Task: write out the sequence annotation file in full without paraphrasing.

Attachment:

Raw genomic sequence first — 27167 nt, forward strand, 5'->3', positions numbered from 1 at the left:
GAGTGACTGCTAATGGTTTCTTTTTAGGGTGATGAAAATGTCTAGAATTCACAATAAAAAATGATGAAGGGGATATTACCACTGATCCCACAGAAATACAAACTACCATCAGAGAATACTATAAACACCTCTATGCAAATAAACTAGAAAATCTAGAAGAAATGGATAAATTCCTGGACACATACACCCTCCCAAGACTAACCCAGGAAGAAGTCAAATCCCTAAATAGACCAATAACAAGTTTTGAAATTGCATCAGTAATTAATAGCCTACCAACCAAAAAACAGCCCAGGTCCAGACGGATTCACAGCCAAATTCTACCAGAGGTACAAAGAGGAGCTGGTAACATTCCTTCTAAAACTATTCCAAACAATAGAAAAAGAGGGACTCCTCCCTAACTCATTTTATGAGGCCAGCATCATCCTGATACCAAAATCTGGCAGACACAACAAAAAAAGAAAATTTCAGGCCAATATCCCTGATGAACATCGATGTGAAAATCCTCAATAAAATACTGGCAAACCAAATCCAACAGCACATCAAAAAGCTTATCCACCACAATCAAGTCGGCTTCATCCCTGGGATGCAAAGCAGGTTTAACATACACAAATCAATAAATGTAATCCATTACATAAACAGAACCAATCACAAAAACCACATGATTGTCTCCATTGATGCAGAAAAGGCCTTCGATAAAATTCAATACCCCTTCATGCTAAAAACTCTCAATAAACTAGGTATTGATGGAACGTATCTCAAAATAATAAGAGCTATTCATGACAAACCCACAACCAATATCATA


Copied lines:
Raw genomic sequence first — 27167 nt, forward strand, 5'->3', positions numbered from 1 at the left:
GAGTGACTGCTAATGGTTTCTTTTTAGGGTGATGAAAATGTCTAGAATTCACAATAAAAAATGATGAAGGGGATATTACCACTGATCCCACAGAAATACAAACTACCATCAGAGAATACTATAAACACCTCTATGCAAATAAACTAGAAAATCTAGAAGAAATGGATAAATTCCTGGACACATACACCCTCCCAAGACTAACCCAGGAAGAAGTCAAATCCCTAAATAGACCAATAACAAGTTTTGAAATTGCATCAGTAATTAATAGCCTACCAACCAAAAAACAGCCCAGGTCCAGACGGATTCACAGCCAAATTCTACCAGAGGTACAAAGAGGAGCTGGTAACATTCCTTCTAAAACTATTCCAAACAATAGAAAAAGAGGGACTCCTCCCTAACTCATTTTATGAGGCCAGCATCATCCTGATACCAAAATCTGGCAGACACAACAAAAAAAGAAAATTTCAGGCCAATATCCCTGATGAACATCGATGTGAAAATCCTCAATAAAATACTGGCAAACCAAATCCAACAGCACATCAAAAAGCTTATCCACCACAATCAAGTCGGCTTCATCCCTGGGATGCAAAGCAGGTTTAACATACACAAATCAATAAATGTAATCCATTACATAAACAGAACCAATCACAAAAACCACATGATTGTCTCCATTGATGCAGAAAAGGCCTTCGATAAAATTCAATACCCCTTCATGCTAAAAACTCTCAATAAACTAGGTATTGATGGAACGTATCTCAAAATAATAAGAGCTATTCATGACAAACCCACAACCAATATCATA